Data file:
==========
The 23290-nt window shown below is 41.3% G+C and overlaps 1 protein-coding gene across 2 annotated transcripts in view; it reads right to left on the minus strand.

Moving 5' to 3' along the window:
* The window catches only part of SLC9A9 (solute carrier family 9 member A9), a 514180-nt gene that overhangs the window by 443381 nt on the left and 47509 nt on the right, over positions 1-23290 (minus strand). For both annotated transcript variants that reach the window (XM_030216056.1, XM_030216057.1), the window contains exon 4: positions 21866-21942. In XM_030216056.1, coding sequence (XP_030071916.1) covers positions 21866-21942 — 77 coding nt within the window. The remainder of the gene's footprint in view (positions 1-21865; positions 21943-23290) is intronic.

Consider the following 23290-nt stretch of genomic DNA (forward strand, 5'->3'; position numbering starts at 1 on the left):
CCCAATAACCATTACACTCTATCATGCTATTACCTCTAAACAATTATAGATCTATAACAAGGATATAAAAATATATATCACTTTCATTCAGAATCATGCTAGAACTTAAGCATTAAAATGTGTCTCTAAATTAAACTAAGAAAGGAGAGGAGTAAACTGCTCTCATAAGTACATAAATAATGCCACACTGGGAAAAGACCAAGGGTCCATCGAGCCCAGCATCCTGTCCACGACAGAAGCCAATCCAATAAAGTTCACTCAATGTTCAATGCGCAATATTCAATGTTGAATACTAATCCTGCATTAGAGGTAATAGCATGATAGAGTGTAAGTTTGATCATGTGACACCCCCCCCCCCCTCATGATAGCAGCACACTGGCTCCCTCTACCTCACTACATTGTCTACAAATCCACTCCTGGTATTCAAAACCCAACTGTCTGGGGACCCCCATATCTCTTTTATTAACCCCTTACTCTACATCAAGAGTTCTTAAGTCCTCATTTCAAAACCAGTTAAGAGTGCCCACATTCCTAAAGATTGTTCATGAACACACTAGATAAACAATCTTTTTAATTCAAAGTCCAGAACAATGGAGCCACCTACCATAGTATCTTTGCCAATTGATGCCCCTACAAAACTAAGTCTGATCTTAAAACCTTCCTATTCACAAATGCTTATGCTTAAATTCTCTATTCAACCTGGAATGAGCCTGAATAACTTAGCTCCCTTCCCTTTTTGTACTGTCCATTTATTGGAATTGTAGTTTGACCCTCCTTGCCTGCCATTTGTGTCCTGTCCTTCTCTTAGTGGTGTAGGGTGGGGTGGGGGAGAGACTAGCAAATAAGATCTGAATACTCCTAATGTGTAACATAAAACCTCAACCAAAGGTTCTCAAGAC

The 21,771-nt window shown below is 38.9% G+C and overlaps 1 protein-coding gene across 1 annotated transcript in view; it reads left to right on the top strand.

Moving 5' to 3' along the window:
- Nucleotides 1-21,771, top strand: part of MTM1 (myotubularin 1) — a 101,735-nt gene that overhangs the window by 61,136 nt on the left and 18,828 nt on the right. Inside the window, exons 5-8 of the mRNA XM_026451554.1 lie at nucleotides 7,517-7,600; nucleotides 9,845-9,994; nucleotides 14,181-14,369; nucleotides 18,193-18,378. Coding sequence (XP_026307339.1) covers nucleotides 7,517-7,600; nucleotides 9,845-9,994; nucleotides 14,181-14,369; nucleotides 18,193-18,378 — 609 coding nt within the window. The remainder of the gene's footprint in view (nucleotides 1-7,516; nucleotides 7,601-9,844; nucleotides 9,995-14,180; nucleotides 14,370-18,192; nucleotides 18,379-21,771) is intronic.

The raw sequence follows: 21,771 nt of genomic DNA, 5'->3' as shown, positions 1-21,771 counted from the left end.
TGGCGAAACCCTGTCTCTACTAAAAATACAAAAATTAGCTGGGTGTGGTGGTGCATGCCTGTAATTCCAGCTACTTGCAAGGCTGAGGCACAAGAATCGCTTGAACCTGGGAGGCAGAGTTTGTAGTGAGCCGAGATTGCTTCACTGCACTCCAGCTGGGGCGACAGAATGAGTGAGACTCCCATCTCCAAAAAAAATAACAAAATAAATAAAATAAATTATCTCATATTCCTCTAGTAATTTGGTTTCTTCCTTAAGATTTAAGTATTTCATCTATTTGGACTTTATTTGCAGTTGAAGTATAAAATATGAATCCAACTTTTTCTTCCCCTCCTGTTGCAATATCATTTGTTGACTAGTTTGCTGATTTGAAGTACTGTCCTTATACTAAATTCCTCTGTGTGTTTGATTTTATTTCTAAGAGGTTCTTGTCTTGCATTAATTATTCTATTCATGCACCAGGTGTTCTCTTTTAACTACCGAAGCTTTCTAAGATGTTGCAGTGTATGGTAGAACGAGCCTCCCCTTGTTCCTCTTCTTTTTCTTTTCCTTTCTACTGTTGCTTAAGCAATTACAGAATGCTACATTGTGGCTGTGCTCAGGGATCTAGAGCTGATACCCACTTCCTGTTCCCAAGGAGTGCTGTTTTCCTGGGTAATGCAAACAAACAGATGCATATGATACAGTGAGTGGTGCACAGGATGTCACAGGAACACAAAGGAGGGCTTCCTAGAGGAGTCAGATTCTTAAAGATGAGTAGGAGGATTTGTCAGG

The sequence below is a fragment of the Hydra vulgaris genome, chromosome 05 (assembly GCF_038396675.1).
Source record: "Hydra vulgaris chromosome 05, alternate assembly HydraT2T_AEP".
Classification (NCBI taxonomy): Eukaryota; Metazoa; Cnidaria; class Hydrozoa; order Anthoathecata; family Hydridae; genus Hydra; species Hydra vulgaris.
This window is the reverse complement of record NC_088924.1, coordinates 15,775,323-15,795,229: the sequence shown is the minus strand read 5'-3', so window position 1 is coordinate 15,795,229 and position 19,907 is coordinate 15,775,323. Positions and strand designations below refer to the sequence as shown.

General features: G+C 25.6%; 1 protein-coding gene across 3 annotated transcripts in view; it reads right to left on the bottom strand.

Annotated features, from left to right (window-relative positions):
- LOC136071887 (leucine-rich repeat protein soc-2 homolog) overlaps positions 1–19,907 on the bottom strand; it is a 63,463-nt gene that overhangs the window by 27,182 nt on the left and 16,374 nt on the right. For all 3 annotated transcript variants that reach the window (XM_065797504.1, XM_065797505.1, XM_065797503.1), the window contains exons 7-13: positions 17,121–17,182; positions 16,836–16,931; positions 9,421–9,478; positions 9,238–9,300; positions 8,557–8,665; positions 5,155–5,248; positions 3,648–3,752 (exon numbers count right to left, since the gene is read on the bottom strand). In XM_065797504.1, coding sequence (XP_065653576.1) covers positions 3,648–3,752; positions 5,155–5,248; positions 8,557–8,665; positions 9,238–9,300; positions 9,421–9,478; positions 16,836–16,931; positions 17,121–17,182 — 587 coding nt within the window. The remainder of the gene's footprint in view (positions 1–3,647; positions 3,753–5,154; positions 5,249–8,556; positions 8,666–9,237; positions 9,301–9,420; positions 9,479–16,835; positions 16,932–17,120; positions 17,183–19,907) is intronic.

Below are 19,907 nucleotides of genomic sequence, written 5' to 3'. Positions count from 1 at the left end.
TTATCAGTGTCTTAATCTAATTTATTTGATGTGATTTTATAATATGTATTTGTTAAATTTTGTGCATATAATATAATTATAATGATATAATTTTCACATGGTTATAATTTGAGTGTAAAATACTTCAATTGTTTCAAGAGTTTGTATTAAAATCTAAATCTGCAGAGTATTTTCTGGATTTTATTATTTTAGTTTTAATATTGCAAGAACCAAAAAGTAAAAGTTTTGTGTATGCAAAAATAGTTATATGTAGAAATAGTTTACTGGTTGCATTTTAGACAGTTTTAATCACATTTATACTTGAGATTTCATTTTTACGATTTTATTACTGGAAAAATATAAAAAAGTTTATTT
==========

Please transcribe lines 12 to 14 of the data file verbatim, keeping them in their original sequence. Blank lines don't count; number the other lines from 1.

Source record: "Hydra vulgaris chromosome 05, alternate assembly HydraT2T_AEP".
Classification (NCBI taxonomy): Eukaryota; Metazoa; Cnidaria; class Hydrozoa; order Anthoathecata; family Hydridae; genus Hydra; species Hydra vulgaris.
This window is the reverse complement of record NC_088924.1, coordinates 15,775,323-15,795,229: the sequence shown is the minus strand read 5'-3', so window position 1 is coordinate 15,795,229 and position 19,907 is coordinate 15,775,323. Positions and strand designations below refer to the sequence as shown.